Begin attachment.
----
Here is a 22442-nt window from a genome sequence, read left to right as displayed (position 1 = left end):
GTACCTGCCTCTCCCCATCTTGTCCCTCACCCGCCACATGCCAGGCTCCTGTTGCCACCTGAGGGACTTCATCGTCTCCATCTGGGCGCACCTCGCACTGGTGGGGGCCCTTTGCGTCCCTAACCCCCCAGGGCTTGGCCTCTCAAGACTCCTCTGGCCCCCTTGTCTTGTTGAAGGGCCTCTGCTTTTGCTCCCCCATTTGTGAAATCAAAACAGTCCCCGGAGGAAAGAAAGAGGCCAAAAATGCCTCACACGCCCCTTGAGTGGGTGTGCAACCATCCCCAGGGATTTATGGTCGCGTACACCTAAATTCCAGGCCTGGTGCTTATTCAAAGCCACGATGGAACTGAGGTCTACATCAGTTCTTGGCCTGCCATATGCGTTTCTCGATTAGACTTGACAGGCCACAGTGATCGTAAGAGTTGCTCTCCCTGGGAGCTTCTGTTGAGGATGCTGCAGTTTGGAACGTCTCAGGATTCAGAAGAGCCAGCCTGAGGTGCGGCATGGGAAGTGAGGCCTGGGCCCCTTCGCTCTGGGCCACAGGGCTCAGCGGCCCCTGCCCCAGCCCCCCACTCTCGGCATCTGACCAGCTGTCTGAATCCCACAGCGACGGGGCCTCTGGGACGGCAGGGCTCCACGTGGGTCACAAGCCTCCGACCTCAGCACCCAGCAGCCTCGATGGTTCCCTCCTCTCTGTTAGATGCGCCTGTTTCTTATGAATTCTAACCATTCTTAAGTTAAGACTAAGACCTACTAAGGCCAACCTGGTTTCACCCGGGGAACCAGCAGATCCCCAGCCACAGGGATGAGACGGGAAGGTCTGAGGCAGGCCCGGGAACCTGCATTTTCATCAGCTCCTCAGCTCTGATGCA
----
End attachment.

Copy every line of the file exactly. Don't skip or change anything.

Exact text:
Here is a 22442-nt window from a genome sequence, read left to right as displayed (position 1 = left end):
GTACCTGCCTCTCCCCATCTTGTCCCTCACCCGCCACATGCCAGGCTCCTGTTGCCACCTGAGGGACTTCATCGTCTCCATCTGGGCGCACCTCGCACTGGTGGGGGCCCTTTGCGTCCCTAACCCCCCAGGGCTTGGCCTCTCAAGACTCCTCTGGCCCCCTTGTCTTGTTGAAGGGCCTCTGCTTTTGCTCCCCCATTTGTGAAATCAAAACAGTCCCCGGAGGAAAGAAAGAGGCCAAAAATGCCTCACACGCCCCTTGAGTGGGTGTGCAACCATCCCCAGGGATTTATGGTCGCGTACACCTAAATTCCAGGCCTGGTGCTTATTCAAAGCCACGATGGAACTGAGGTCTACATCAGTTCTTGGCCTGCCATATGCGTTTCTCGATTAGACTTGACAGGCCACAGTGATCGTAAGAGTTGCTCTCCCTGGGAGCTTCTGTTGAGGATGCTGCAGTTTGGAACGTCTCAGGATTCAGAAGAGCCAGCCTGAGGTGCGGCATGGGAAGTGAGGCCTGGGCCCCTTCGCTCTGGGCCACAGGGCTCAGCGGCCCCTGCCCCAGCCCCCCACTCTCGGCATCTGACCAGCTGTCTGAATCCCACAGCGACGGGGCCTCTGGGACGGCAGGGCTCCACGTGGGTCACAAGCCTCCGACCTCAGCACCCAGCAGCCTCGATGGTTCCCTCCTCTCTGTTAGATGCGCCTGTTTCTTATGAATTCTAACCATTCTTAAGTTAAGACTAAGACCTACTAAGGCCAACCTGGTTTCACCCGGGGAACCAGCAGATCCCCAGCCACAGGGATGAGACGGGAAGGTCTGAGGCAGGCCCGGGAACCTGCATTTTCATCAGCTCCTCAGCTCTGATGCA